Michelle Obama, First African American First Lady of the United States
Michelle Obama is the first African American FLOTUS. She is an empowering woman who inspires others to find their true identity. She is an advocate for poverty awareness, education, nutrition, physical activity, and healthy eating.
- January 17, 1964: Born in Chicago, IL
- 1985: Graduated from Princeton University with a bachelor’s degree in sociology with Cum Laude honors
- 1988: Graduated from Harvard Law School with rank of Juris Doctor (JD)
- 1992: October 3, 1992 married Barack Obama
- 1996: Became general manager at Chicago Office of Public Allies, encouraging young people to work in social and non-profit associations
- 2002: Worked for the University of Chicago Hospital as the Executive Director of Community Affairs
- 2005: Became vice president of external affairs at the university of Medicine in Chicago
- 2007/2008: Became a media figure through the 2008 United States presidential election
- 2008: Became the first African American First Lady of the United States
- 2010: Forbes ranked her number one on the World’s Most Powerful Women List
- 2010: Launched Let’s Move to combat obesity in young children in the U.S.
- 2014: Created The Reach Higher initiative, which encouraged young Americans to pursue their post-secondary education
- 2015: Became involved in the Let Girls Learn movement, which aims to encourage young girls to pursue studies
- 2018: Published her memoir Becoming where she explains her roots and how she found her voice, as well as her time in the White house; her public health campaign, and her role as a mother
First African American FLOTUS empowers all
She was a lawyer who became senator in Illinois, then after Barack Obama, her husband, became president, she became the First Lady of the United States and first African-American in United States country history.
“Don’t be afraid. Be focused. Be determined. Be hopeful. Be empowered.”
Michelle Obama was born on January 17, 1964 in Chicago, IL and was raised in the South Shore neighborhood. After graduating high school at Whitney M. Young Magnet High School in Chicago, she went to Princeton University where she graduated with a bachelor’s degree in sociology in 1985 with Cum Laude honors. She went on to study at Harvard Law School and obtained the rank of Juris Doctor (JD) in 1988. Then worked at Sidley Austin in marketing and intellectual property.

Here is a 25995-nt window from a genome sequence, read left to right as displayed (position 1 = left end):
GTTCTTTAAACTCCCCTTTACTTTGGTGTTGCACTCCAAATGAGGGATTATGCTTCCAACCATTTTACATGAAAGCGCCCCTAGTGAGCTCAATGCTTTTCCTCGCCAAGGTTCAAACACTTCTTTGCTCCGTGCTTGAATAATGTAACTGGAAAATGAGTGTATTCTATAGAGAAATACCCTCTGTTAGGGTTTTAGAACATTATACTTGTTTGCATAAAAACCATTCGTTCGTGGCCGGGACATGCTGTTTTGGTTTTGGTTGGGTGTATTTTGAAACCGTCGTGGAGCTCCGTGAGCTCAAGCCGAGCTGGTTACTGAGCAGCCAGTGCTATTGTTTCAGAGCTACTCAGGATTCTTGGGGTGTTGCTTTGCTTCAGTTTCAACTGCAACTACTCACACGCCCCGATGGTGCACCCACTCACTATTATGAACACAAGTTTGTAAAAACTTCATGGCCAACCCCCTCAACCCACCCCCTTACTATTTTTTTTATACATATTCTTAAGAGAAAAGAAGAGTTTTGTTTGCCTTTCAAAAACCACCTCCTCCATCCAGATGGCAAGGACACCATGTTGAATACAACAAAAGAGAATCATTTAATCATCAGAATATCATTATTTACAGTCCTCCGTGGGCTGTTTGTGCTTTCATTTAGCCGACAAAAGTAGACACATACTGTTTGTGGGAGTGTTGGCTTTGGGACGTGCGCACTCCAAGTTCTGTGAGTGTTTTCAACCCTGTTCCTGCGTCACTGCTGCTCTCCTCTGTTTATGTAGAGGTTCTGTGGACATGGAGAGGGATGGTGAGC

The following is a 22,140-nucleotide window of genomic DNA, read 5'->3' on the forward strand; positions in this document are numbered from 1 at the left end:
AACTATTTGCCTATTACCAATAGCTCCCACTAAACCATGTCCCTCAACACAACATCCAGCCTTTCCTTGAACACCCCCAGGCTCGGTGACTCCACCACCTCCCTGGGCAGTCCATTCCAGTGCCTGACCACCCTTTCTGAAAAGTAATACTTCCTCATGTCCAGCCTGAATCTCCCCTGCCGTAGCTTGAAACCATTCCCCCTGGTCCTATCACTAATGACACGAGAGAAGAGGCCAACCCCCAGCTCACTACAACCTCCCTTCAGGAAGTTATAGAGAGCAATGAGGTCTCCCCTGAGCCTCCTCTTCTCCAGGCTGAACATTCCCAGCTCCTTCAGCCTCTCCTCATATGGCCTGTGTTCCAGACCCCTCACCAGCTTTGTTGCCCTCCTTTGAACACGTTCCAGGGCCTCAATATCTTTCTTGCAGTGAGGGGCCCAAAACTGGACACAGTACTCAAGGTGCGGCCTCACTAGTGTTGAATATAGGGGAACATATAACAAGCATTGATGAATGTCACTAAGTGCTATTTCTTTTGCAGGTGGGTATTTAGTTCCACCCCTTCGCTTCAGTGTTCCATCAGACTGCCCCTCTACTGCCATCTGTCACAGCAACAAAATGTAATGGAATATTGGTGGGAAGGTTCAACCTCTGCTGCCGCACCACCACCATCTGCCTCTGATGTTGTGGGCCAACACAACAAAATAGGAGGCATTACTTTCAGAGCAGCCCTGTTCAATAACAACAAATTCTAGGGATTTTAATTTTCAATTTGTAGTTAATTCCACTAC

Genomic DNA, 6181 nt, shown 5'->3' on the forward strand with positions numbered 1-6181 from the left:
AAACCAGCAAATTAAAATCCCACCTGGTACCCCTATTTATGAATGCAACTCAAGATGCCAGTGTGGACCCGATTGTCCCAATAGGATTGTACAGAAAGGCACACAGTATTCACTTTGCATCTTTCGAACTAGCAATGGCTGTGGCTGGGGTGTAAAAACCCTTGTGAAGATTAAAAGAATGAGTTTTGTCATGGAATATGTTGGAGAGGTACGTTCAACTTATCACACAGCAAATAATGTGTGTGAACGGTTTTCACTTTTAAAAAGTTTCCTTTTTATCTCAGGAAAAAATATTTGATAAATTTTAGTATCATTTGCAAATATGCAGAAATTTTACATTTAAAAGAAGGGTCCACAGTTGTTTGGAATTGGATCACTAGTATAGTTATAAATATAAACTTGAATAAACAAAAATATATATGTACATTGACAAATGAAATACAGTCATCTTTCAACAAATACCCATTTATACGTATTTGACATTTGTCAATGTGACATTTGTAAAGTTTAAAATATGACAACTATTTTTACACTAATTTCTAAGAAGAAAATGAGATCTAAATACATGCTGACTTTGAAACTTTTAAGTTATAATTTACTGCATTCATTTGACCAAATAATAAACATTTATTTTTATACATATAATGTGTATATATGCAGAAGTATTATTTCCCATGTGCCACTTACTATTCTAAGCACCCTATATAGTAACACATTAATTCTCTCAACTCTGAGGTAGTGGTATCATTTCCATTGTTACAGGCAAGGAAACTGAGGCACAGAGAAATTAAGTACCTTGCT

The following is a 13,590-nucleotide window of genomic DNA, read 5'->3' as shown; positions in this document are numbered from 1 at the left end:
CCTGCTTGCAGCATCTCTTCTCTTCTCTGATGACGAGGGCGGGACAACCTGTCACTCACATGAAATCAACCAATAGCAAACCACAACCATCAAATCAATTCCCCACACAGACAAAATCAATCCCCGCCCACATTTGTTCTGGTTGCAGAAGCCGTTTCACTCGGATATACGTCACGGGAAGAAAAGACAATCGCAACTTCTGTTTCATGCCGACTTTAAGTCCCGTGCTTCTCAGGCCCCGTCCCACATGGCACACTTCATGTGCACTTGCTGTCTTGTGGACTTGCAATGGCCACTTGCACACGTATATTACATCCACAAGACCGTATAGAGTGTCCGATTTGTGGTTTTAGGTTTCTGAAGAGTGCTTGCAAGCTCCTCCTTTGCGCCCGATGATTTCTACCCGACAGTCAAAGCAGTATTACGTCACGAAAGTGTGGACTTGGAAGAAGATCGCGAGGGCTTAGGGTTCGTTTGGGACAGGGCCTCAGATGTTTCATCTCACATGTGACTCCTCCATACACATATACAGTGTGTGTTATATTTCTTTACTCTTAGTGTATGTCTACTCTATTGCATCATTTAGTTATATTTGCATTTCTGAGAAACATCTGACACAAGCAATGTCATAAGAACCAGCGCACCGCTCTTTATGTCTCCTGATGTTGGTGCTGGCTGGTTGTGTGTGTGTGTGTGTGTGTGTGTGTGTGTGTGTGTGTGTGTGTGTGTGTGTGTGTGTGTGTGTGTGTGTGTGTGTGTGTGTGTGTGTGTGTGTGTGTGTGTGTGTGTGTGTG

At the law firm; she met her current husband Barack Obama. They worked as the only two African Americans in the law firm. In October of 1992, they got married and stayed in Chicago. They had two daughters, Malia on July 4, 1998 and Natasha on June 7, 2001.
In 1993, Michelle was the general manager of the Chicago Office of Public Allies. Here she helped encourage young people to work in social and non-profit associations.
In 2007, Barack Obama entered the presidential election. During the campaign Michelle became widely known in the U.S.; She gave several speeches of which she wrote herself and spoke freely, without a filter. Her honesty and directness moved the American people. As a woman so eloquent in speech and tenacity, she became very popular among Americans. By openly discussing her traditional values, “if you can’t run your own house; you certainly can’t run the White House,” she gained the appreciation of the public. November 4, 2008 Barack was elected the first African American President of the United States, making Michelle part of the first African American presidential family in the history of the United States of America.
During Obama’s presidency, Michelle dedicated herself to causes including the fight against obesity, support for veterans and their families, the rights of LGTB people and the education of young girls worldwide.
In 2010, she launched Let’s Move , a program to combat obesity. She initiated the healthy eating program which led to the adoption of a law aimed at forcing schools to take nutritional measures to introduce meals with less salt, fat and sugar in school canteens.
In 2001, Dr. Jill Biden and Michelle helped defend the interest of military families in the Joining Forces movement. In 2015, she helped with the Let Girls Learn movement, which focuses on encouraging young girls to pursue studies.In 2018, her memoir, Becoming, was published. In the book, she explains her roots and how she found her voice, as well as her time in th eWhite house; her public health campaign, and her role as a mother.
Michelle is a reminder to all of us that we must use our voices and advocate for those in need. She is a role model for women as she continues to advocate for poverty awareness, education, nutrition, physical activity, and healthy eating. “Success isn’t about how much money you make; it’s about the difference you make in people’s lives.” May we all take Michelle’s advice and remember the difference that we can make in the lives of others. May we act with dignity and respect for others and speak the truth to inspire others.
A role model of her own, Michelle Obama has shown us to work for our goals and never let anyone else get in our way.
“Always stay true to yourself and never let what somebody else says distract you from your goals.”